Intercontinental Exchange, Inc. Announces Amendments to Private Exchange Offer and Consent Solicitation for Black Knight InfoServ, LLC’s Outstanding 3.625% Senior Notes Due 2028
Intercontinental Exchange, Inc. (NYSE: ICE) (“ICE”) announced today amendments to its previously announced private exchange offer (the “Exchange Offer”) and related consent solicitation (the “Consent Solicitation”) with respect to the outstanding 3.625% Senior Notes due 2028 (the “BK Notes”) issued by Black Knight InfoServ, LLC (“BK”), a wholly owned subsidiary of ICE. ICE will not make any further amendments to the terms and conditions of, or the consideration offered in, or any extensions of, the Exchange Offer and Consent Solicitation. If the Requisite Consent (as defined below) is not obtained by the earlier of (i) the Expiration Date (as defined below) and (ii) the termination of the Exchange Offer and Consent Solicitation, the terms of the BK Notes will remain unchanged and BK will continue to be bound by the reporting covenant and the other covenants in the indenture under which the BK Notes were issued (the “Original BK Indenture”).
ASX expands delivery uplift roadmap to include new recommendations from review
ASX has expanded the actions it will undertake to further improve delivery capability across the organisation following a review of its delivery frameworks. The review was conducted to inform a special report published today which assesses ASX’s Portfolio, Program and Project Management frameworks. The special report was delivered to ASIC on 29 September 2023 and was audited by EY. The special report included a maturity assessment by independent expert PM-Partners which benchmarked ASX against internationally recognised standards. While PM-Partners identified areas for improvement it also determined ASX has strong foundations, capable people and has applied dedicated resources over the last two years to uplift processes, frameworks, people and capabilities.
Western Cape Government & JSE collaborate to fund SME’s for growth
Johannesburg Stock Exchange
The Western Cape Government Department of Economic Development and Tourism (DEDAT) has collaborated with the Johannesburg Stock Exchange (JSE) to address the funding gap for Small and Medium Enterprises (SMEs) in the Western Cape. In a Capital Matching event held today in Cape Town, they are bringing together more than 80 SMEs in the Tourism & Manufacturing, Agriculture & Agri Processing, Green Economy, Real Estate, Service and Technology sectors. The high-growth, ready to scale SMEs have the opportunity to meet with some of South Africa’s leading funders in speed pitching sessions, offering an overview of their business growth prospects. An estimate by the International Finance Corporation reveals the significant impact of the local SME sector on South Africa’s economy, contributing approximately 34% to the annual GDP and employing between 50 and 60% of the total workforce. Despite their vital role, over 70% of small businesses face challenges that lead to failure within the first five years. These challenges include a lack of access to tools and technology, skills deficits, difficulties in market access, and a pervasive lack of funding.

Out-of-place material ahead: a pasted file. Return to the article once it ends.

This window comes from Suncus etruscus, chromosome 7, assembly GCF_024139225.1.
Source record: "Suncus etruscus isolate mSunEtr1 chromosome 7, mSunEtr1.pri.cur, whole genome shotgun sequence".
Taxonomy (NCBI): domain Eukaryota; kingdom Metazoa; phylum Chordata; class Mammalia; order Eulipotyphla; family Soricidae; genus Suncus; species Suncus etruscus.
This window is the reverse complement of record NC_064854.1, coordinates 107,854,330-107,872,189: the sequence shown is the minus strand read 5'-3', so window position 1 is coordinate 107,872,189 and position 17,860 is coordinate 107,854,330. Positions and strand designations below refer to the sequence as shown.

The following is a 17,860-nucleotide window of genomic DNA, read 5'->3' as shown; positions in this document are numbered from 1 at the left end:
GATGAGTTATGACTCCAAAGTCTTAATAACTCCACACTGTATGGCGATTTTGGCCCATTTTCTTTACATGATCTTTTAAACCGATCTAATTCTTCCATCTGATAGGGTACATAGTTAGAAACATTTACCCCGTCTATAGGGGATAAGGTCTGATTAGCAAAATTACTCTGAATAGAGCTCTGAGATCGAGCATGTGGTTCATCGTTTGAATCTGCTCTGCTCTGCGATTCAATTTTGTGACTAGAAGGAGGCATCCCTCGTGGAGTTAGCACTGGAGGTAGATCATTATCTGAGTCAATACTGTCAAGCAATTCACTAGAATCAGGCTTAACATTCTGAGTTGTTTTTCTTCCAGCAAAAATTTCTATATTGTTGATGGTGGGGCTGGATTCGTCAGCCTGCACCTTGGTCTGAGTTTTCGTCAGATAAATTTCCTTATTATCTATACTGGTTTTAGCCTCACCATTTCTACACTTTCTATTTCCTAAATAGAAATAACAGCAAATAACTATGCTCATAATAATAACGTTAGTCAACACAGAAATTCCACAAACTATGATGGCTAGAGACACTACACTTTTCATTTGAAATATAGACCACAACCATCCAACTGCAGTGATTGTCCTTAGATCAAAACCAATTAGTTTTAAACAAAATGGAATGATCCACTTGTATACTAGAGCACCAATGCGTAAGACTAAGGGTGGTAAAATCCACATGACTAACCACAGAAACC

Speech by Loh Boon Chye, CEO, SGX Group at the celebration of the DR Linkage between Singapore and Thailand
Mr Harry Goh, Charge d’Affaires, Embassy of the Republic of Singapore; Ms. Nataya Niyamanusorn, Assistant Secretary General, Securities and Exchange Commission of Thailand; Mr Kee Rui Xiong, Executive Director, Monetary Authority of Singapore; Dr. Pakorn Peetathawatchai, President, Stock Exchange of Thailand; Mr. Rawin Boonyanusasna, Head of Global Markets Group, Krungthai Bank PCL Mr. Charnsak Thanataecha, Director and Chief Product Officer, Yuanta Securities (Thailand); Distinguished guests, ladies and gentlemen, And to everyone in Thailand and Singapore watching this live on Facebook, Good morning. I am equally delighted to be here in Bangkok again – this time to celebrate with SET and our partners, the fruition of ASEAN’s first two-way exchange-level depository receipts (DR) linkage. This could only have been achieved with the support from everyone present today.
The Fight for the Soul of A.I.
David Brooks – The New York Times
One of the nice things about OpenAI is that it was built on distrust. It began as a nonprofit research lab because its founders didn’t think artificial intelligence should be pioneered by commercial firms, which are driven overwhelmingly by the profit motive. As it evolved, OpenAI turned into what you might call a fruitful contradiction: a for-profit company overseen by a nonprofit board with a corporate culture somewhere in between.
A Conversation With Sam Altman, Cast in a New Light; Two podcast hosts recorded an interview with the chief executive of OpenAI. Two days later, he was fired.
Terence McGinley – The New York Times
In early November, a few days before a meeting of developers at OpenAI, the journalist Casey Newton bumped into Sam Altman, the company’s chief executive, at a birthday party. Mr. Altman had an idea: They should discuss “the future.”
Share sale set to test financial impact of OpenAI’s leadership turmoil; Key investors bullish of hitting $86bn valuation despite company’s chaotic power struggle
George Hammond and Michael Acton – Financial Times